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Review: Ali Akbar Moradi in Concert at Elebash Recital Hall

Love, spirituality, intoxication with the divine and the power of music were all channeled through ancient, basic instruments at Ali Akbar Moradi’s concert on Wednesday night at Elebash Recital Hall at the City University of New York Graduate Center. “Instead of bringing a clergyman to direct me toward God,” he sang, “bring me a musician.” The concert was part of Live@365, a world-music series at the center.

Mr. Moradi is a Kurd who lives in Iran. He preserves and extends traditional music of the Yarsan culture of Kurdistan that dates back at least a thousand years: love songs infused with mysticism, tunes and improvisations that accompany trance ceremonies, ancient epic poems and his own compositions. His music is rooted in traditional Kurdish maqams, the melodic modes of classical Arabic and Middle Eastern music as he learned them locally; he sings in the Kurdish dialect of his own region of western Iran. The concert featured two extended, diverse suites — one concentrating on Mr. Moradi’s own pieces, one drawing on older traditional material — with a mournful love song as an encore.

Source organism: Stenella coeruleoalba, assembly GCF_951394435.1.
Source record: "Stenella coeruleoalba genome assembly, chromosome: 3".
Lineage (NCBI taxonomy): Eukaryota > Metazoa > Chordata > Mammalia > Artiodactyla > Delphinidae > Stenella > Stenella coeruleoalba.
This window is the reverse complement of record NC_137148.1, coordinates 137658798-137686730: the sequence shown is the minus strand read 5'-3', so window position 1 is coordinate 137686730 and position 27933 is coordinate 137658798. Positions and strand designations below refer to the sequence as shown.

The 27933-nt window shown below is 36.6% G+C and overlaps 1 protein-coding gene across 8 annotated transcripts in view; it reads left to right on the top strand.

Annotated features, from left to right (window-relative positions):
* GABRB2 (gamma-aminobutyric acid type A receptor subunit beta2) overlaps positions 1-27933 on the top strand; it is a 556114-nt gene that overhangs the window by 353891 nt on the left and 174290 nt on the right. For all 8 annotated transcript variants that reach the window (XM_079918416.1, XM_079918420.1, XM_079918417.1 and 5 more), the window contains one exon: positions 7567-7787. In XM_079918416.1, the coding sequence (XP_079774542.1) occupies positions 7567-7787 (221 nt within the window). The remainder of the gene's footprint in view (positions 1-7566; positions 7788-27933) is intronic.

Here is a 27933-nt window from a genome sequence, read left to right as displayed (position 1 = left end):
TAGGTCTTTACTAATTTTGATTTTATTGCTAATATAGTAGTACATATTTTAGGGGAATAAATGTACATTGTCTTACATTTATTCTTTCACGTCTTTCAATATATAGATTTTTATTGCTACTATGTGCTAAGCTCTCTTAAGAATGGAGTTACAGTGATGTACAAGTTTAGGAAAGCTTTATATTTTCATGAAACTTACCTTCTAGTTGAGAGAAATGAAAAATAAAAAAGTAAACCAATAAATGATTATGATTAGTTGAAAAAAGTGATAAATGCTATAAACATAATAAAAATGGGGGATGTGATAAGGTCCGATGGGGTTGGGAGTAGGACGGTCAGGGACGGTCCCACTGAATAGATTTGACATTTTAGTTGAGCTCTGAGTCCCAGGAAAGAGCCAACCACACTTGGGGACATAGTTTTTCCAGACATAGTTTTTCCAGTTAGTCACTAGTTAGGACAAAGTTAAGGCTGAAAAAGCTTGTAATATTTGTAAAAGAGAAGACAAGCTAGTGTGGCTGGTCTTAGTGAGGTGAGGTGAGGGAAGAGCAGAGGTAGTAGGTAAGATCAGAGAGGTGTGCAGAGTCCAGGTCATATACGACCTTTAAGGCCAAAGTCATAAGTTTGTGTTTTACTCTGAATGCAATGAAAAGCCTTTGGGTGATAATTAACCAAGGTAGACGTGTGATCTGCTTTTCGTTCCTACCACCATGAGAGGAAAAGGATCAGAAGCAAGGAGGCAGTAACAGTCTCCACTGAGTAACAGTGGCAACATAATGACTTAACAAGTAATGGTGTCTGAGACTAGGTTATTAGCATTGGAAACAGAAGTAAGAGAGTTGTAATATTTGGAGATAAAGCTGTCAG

Mr. Moradi’s instrument is the tanbour, a Persian two-stringed fretted lute with a long neck and a range similar to a banjo. With one string providing a drone, everything else rides on a single string of the tanbour, and in Mr. Moradi’s hands, that string encompasses an expressive universe.

Mr. Moradi uses that string for formal, declamatory melodies and little twangy asides; for insistent trills and jabbing repeated notes; for high-speed sprints and shimmering, fluttering attacks picked lightly and quickly with all his fingers rolling across the string. Plucking in various spots on the instrument, he made the tanbour’s tone throaty like a sitar, rounded like a dulcimer, pointed like an oud. As he set out melodies and extended them, the improvisations became conversations between multiple characters: brusque, delicate, introspective, teasing, flamboyant.

Mr. Moradi was accompanied by his son Kourosh Moradi, on tombak (a goblet-shaped drum), daf (a large, low, tambourine-like frame drum) or a second tanbour. Dance rhythms, often in odd meters, coalesced behind the tanbour melodies for unobtrusive but vigorous support; it was easy to imagine the music propelling trance rituals. When Ali Akbar Moradi sang — occasionally joined by his son — his voice arrived like an emanation from the tanbour melodies, doubling them and then hovering above them with long-breathed turns and quavers, a modest croon intent on the song rather than the singer. He was holding on to music from a particular place and culture within a turbulent region. During a pause in the concert, an audience member started a chant about Kurdistan; Mr. Moradi gazed calmly from the stage. “Life for everybody,” he said.